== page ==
A model of the human brain that displays a network of blood vessels that make up the blood-brain barrier. (Jesse Orrico/Unsplash)

A model of the human brain that displays a network of blood vessels that make up the blood-brain barrier. (Jesse Orrico/Unsplash)

UBC researchers see promising results reversing Alzheimer’s symptoms in mice

The chemotherapy drug inhibits the growth of blood vessels in the brain linked to the onset of Alzheimer’s

A team of UBC researchers has found a drug commonly used to treat cancer has shown promise in relieving symptoms of Alzheimer’s disease in mice.

The drug, Axitinib, is an anti-angiogenic that inhibits the growth of new blood vessels in the brain. Both cancer and Alzheimer’s patients have excessive blood vessel growth in the blood-brain barrier, a protective layer formed by a network of blood vessels that shield the brain from toxins and pathogens.

One month after being treated with Axitinib, mice with Alzheimer’s exhibited a dramatic reduction in blood vessel growth, restored the blood-brain barrier and reduced other Alzheimer’s markers in the brain. The mice also performed well on cognitive tests, successfully navigating mazes that mice with the disease are not normally able to complete.

RELATED: Services needed in B.C. for early-onset Alzheimer’s disease patients: doctor, advocates

Postdoctoral fellow and first author of the study, Chaahat Singh, told Black Press Media on Wednesday (Oct. 6) that the study found that the excess of blood vessels and breakdown of the blood-brain barrier occurred in the mice months before they showed other hallmarks of Alzheimer’s disease established.

“In this study, we wanted to see the therapeutic aspect of this drug rather than the preventative aspect, so we used the animals at an age where they had clinical hallmarks already established to see whether this drug can actually reverse cognitive decline.”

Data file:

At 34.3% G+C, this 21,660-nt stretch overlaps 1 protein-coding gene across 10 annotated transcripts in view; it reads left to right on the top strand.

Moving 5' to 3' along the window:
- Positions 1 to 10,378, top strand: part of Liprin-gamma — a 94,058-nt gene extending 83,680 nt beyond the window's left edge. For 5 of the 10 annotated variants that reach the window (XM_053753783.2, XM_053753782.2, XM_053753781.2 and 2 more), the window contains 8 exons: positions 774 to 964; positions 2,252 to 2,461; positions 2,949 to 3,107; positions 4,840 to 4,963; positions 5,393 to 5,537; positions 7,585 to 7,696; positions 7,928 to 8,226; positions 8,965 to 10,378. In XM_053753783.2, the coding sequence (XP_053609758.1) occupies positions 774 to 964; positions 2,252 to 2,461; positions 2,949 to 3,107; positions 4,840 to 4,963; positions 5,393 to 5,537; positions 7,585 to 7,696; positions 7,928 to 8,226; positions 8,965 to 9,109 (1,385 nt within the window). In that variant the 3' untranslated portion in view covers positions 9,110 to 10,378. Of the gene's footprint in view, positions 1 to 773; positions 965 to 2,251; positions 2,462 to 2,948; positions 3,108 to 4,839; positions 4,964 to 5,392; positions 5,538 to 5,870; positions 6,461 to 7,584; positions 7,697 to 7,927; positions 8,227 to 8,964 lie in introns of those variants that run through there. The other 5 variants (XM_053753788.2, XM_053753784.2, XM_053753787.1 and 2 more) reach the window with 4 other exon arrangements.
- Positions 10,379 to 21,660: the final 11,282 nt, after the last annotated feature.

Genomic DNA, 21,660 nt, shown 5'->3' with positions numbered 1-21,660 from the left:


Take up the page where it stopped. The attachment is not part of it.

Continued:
Previous attempts to treat Alzheimer’s disease have either targeted a protein called tau or a protein fragment known as beta-amyloid. While those trials did show promise in animals, it ultimately failed in human clinical trials. The new study from UBC represents a paradigm shift that Singh hopes will encourage other researchers to look for new targets in treating Alzheimer’s.

RELATED: U.S. approves much-debated Alzheimer’s drug aducanumab panned by experts

“Some aspects of the disease that are not being looked at and we need to look at Alzheimer’s from a holistic point of view to treat different aspects of it. The success of this kind of work encourages everyone to look for those novel targets. That’s really important to treat Alzheimer’s and help millions of people who suffer from it,” Singh said.

The next steps will be for researchers to determine if the hallmarks of the disease return after treatment. Singh said it’s likely that the treatment will be long-term as the drug as it is unclear whether treatment will impact the underlying causes of Alzheimer’s.

Researchers plan to move the study toward clinical trials, but first they must gather enough funding and complete the due diligence processes necessary to conduct clinical research. Since the study relies on a drug that is already approved, it’s likely to speed up the timeline for next steps.

“Researchers including myself have been disappointed in observing numerous clinical trials for Alzheimer’s disease fail to reach their clinical endpoints,” said professor Wilf Jefferies, the study’s senior author and principal investigator.

“The therapeutic approach we discovered has an opportunity to revise the clinical treatment of Alzheimer’s patients, which I think is absolutely needed at this point for the field to advance.”


@SchislerCole
cole.schisler@bpdigital.ca

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